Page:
I've had a wild ride covering the rallies and town halls against Bill 6.
Bill 6 is the NDP farm unionization law that was rammed through without consultation. And it caused an uproar in rural Alberta that spread to the cities and towns.
It's been an emotional journey for me. I've been overwhelmed with pride, with sadness and even with anger sometimes.
Sometimes I was reduced to tears on the drive home. If you’ve been following along, you know this is personal for me. I come from a long line of farmers.
This journey has taken me across the province and back a few times. But I wouldn’t have missed any of it.
I wanted to share with you, in no particular order, 5 really incredible things I saw along the way.
Number one: The food bank donations. At every rally, and at every town hall, farmers came bearing food. Farmers, even when they were under attack, were giving back. Thousands of pounds of food have been raised by farmers at these rallies. But that's what they do. They feed the world.
Number 2: The solidarity of the Hutterites. If you're from rural Alberta, you know the Hutterites well. They're pacifist and apolitical. They're a religious sect and they live in colonies, really just multiple family farms, across the prairies. There are 20,000 of them on 147 colonies across the province. That’s a lot. And the NDP didn't know what to do with them. So the NDP segregated Hutterites in Bill 6. The Hutterites immediately rejected it. The Hutterites refused to be divided from their friends and neighbours based on religion. And something unheard of happened; Hutterites were suddenly popping up at town halls and rallies, giving speeches about solidarity and fairness in the agricultural community that earned them standing ovations.
Number 3: The spontaneous national anthem that broke out at the legislature. It was after the Dec 3 rally was over. It came up out of nowhere. All the media was gone except me. And I got to see this special unrehearsed bit of pure Alberta pride.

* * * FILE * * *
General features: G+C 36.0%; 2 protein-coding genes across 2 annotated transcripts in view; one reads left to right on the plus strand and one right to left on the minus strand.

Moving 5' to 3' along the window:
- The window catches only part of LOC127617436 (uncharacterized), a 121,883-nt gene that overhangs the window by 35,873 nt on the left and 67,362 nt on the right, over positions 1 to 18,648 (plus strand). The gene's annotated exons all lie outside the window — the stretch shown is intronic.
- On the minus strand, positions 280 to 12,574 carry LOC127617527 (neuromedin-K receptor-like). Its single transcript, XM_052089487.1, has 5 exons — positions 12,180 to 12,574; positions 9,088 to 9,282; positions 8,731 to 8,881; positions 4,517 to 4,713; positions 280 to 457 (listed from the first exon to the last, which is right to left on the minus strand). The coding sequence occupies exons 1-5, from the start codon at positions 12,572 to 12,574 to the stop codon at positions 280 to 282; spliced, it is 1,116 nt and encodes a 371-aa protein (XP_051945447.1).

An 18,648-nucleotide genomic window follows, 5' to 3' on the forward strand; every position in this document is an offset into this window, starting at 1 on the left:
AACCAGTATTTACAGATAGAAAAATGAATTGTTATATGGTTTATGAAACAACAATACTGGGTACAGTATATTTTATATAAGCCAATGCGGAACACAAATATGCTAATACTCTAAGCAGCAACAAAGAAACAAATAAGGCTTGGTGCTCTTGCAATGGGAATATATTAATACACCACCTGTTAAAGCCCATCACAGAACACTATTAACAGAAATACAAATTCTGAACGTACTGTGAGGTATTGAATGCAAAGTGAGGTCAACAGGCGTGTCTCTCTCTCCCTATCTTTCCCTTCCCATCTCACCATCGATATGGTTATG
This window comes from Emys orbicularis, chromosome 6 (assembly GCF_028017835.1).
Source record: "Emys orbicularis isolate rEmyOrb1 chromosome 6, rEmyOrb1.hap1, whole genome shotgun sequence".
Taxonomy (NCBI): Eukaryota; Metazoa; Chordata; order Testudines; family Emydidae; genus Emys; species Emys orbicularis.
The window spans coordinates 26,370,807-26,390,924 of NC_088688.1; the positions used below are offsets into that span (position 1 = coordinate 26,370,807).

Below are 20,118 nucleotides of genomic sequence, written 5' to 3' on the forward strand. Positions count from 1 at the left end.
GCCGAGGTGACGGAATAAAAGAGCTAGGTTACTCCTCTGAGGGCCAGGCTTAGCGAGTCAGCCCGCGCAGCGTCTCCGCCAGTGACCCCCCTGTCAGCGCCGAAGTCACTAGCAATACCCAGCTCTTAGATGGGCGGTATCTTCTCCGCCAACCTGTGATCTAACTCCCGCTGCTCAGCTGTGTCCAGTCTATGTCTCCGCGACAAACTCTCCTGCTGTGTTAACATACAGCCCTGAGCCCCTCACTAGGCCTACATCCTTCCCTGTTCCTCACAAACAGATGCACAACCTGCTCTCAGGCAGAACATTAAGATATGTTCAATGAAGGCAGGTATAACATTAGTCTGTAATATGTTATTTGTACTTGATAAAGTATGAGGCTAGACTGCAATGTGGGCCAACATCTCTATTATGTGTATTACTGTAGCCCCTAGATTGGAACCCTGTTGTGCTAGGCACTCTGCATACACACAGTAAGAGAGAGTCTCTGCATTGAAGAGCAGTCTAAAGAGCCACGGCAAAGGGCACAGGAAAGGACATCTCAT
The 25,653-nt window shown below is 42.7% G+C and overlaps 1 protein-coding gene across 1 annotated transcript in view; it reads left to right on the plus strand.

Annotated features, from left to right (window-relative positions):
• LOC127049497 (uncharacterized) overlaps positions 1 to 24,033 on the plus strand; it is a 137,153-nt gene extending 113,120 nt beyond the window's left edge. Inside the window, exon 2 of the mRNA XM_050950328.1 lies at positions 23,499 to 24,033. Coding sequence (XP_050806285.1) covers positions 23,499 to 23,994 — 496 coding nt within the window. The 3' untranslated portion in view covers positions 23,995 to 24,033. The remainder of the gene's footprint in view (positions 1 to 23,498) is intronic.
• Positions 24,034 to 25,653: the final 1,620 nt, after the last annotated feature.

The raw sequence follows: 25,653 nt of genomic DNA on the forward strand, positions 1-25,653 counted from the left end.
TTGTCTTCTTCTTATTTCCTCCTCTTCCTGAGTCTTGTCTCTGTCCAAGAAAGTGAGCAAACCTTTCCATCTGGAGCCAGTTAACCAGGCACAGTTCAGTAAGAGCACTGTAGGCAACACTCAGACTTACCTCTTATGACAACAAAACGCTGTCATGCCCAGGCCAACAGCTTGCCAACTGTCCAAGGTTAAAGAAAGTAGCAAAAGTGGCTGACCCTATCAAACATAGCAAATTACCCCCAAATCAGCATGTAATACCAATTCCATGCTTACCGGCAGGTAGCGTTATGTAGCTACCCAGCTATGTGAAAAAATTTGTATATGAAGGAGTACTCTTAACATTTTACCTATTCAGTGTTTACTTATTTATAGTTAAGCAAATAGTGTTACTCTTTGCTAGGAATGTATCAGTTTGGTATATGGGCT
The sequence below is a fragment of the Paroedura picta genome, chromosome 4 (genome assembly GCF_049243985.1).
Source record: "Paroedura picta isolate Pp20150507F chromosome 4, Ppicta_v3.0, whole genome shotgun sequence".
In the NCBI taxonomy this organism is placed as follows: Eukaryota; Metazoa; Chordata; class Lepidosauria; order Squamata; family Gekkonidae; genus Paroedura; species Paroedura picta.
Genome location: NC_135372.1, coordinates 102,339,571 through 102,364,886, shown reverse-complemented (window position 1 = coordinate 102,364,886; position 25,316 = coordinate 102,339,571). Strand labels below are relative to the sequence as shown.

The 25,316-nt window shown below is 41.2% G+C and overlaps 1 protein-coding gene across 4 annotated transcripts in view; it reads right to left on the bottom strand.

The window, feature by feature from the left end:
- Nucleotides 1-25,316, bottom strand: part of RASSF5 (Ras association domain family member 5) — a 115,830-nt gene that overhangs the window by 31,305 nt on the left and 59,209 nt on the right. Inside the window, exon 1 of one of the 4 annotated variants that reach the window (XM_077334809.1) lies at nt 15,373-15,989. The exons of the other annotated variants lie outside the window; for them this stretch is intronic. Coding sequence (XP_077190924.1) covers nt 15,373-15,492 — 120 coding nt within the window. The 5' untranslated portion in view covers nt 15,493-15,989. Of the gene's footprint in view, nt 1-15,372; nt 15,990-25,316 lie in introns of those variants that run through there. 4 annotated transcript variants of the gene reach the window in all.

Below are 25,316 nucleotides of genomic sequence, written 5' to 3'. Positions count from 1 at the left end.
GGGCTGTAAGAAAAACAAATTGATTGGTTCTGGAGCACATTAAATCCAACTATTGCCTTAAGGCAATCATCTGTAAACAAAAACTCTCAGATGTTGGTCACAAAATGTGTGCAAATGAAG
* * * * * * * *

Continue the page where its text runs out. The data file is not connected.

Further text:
Number 4: The farm widow at a Spruce Grove rally in front of Trevor Horne's office. She tearfully explained how her husband had died and how the neighbours had taken the crop off for her this year. When I was 8 years old, that woman could have been my mother. When my dad died, the neighbours came to help. They didn’t even think about it. They just did it. Her story demonstrates the best of rural Alberta and all that Rachel Notley's bad law seeks to change. It was everything all at once.
Number 5: The NDP career suicides. There was Jessica Littlewood saying she supported Bill 6 despite her constituents’ demands that she represent them and vote against it. There was the NDP staffer throwing herself under the bus in Red Deer and blaming herself for the "miscommunication" of Bill 6. There was Deron Bilous telling farmers that they'd have to pass the bill to see what's in the bill. I had Obamacare flashbacks. (With an honorable mention to the time Bilous said the bill wouldn’t apply to the people farmers pay under the table. That’s illegal. But thanks for the advice, Minister of Economic Development and Trade.)
Bill 6 has brought together rural Alberta in a way I've never seen before. But that’s what rural Alberta has always done in times of struggle. When a neighbour dies, when a flood strikes, when a drought hits they come together.
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